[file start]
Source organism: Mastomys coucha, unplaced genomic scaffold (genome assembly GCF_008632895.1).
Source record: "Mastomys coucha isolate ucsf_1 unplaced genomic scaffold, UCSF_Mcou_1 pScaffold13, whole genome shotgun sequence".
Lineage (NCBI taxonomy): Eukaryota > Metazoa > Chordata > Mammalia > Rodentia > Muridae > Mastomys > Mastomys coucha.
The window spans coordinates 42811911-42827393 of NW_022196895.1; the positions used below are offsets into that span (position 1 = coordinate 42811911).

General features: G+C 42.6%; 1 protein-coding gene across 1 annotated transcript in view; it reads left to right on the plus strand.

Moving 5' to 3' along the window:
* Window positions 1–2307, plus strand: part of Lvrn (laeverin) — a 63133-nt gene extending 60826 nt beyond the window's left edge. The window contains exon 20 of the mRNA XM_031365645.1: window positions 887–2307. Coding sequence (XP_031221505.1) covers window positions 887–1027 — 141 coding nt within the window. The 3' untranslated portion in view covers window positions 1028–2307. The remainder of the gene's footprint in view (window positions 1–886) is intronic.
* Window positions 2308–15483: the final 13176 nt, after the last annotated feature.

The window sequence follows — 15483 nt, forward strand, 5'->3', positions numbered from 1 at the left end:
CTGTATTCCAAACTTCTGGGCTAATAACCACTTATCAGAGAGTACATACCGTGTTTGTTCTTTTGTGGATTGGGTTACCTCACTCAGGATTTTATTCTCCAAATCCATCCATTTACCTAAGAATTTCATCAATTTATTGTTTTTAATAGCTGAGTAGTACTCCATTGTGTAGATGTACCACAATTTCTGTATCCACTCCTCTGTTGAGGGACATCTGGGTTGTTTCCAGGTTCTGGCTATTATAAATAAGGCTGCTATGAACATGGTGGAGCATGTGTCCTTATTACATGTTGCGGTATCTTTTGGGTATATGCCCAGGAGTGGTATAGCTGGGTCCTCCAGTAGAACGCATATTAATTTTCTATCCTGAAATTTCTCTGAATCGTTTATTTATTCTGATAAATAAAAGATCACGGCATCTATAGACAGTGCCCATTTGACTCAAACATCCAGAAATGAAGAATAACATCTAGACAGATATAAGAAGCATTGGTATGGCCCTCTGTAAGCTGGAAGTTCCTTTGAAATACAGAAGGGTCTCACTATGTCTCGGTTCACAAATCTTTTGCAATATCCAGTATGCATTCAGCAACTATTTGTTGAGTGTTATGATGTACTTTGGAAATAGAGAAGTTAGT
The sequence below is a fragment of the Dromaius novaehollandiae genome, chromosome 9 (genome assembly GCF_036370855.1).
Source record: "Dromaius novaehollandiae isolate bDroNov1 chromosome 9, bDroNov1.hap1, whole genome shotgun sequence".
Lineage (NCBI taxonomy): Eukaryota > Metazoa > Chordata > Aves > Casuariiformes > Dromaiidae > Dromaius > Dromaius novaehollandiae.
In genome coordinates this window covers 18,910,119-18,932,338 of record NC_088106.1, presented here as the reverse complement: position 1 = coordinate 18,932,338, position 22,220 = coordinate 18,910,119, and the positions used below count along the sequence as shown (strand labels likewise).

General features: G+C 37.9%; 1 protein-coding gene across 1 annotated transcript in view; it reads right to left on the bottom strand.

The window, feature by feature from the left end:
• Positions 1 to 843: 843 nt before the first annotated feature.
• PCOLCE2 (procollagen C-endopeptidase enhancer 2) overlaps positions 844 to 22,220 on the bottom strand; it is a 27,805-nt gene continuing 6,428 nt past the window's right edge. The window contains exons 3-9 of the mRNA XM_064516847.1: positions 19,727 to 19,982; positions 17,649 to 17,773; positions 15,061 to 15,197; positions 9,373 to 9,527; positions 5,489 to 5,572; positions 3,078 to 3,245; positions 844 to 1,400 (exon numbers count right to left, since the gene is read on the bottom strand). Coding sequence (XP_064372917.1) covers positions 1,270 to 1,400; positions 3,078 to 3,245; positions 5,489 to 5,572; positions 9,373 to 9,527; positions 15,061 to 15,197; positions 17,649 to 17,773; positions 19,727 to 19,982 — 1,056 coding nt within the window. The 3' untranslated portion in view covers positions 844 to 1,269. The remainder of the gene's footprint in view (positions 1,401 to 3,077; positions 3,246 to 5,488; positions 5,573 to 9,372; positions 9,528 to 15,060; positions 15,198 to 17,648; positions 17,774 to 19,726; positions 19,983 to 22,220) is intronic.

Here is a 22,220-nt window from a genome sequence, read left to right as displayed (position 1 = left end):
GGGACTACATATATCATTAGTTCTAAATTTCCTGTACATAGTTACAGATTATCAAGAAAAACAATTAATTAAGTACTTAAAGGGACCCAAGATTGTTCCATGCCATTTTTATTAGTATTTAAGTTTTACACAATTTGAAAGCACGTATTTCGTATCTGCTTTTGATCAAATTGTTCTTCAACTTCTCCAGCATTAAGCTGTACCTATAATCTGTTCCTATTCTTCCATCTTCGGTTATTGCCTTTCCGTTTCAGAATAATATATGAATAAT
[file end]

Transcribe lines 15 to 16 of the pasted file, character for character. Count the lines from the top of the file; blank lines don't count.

General features: G+C 37.9%; 1 protein-coding gene across 1 annotated transcript in view; it reads right to left on the bottom strand.

The window, feature by feature from the left end: